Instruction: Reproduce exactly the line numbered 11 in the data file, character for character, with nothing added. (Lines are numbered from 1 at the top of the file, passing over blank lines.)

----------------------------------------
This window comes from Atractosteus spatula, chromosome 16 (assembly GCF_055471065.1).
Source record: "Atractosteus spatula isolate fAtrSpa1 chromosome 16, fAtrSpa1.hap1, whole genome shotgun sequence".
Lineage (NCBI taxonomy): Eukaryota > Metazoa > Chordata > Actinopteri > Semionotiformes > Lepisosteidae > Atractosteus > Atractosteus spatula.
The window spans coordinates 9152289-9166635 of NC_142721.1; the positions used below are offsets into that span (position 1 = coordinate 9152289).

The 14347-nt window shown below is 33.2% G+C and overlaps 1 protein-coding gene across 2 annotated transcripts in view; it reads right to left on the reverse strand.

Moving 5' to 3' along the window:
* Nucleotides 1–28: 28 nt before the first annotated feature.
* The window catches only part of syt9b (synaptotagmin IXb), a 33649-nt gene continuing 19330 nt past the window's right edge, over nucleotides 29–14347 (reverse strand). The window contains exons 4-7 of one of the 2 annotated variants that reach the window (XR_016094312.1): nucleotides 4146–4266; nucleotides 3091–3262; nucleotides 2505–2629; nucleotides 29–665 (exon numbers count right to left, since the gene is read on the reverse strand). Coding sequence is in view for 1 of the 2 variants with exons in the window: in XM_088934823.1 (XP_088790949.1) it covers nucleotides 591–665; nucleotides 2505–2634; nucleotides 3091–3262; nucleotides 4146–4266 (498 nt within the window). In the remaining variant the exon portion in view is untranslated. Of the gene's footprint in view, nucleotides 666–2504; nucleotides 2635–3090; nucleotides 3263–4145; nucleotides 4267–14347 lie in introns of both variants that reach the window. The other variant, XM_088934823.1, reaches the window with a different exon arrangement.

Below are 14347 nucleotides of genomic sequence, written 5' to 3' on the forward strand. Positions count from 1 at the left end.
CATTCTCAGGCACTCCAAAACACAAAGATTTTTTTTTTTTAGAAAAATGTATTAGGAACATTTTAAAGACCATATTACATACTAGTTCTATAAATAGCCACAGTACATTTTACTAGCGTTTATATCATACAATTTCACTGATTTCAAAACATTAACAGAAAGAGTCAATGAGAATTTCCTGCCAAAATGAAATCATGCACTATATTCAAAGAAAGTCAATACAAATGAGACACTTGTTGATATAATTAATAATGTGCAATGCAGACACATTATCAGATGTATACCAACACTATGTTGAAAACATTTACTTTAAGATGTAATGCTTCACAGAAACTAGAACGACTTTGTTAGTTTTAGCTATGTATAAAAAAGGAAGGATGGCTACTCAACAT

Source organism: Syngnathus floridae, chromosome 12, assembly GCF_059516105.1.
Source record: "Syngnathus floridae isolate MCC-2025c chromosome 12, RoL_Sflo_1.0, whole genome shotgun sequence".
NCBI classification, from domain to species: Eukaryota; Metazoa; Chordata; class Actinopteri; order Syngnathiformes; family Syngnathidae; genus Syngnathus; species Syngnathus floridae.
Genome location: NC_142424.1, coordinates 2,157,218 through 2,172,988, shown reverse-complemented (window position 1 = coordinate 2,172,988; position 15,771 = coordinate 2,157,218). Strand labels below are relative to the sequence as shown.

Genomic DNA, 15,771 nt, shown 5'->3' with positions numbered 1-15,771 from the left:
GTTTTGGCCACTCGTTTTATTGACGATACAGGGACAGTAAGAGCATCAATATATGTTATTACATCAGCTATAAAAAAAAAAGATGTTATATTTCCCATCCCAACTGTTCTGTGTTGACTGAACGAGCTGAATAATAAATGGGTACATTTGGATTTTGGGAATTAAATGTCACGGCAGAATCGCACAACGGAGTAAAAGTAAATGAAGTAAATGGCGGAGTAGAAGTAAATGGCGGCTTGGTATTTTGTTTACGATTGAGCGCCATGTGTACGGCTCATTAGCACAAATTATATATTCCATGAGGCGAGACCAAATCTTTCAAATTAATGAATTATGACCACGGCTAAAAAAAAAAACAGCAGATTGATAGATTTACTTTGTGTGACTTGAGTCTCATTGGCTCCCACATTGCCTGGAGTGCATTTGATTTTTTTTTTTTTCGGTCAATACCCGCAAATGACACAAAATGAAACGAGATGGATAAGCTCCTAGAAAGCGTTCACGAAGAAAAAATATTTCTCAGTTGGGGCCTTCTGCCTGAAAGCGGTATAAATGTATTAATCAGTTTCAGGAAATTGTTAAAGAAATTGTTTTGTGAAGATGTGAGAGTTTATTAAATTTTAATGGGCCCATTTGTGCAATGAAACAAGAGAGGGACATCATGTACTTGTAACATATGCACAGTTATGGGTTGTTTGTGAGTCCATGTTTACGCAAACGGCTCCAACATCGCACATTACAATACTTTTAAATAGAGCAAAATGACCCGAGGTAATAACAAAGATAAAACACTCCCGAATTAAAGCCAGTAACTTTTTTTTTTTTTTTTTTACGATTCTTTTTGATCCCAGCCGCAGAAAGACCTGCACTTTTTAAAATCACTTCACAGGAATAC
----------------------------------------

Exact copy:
Source organism: Syngnathus floridae, chromosome 12, assembly GCF_059516105.1.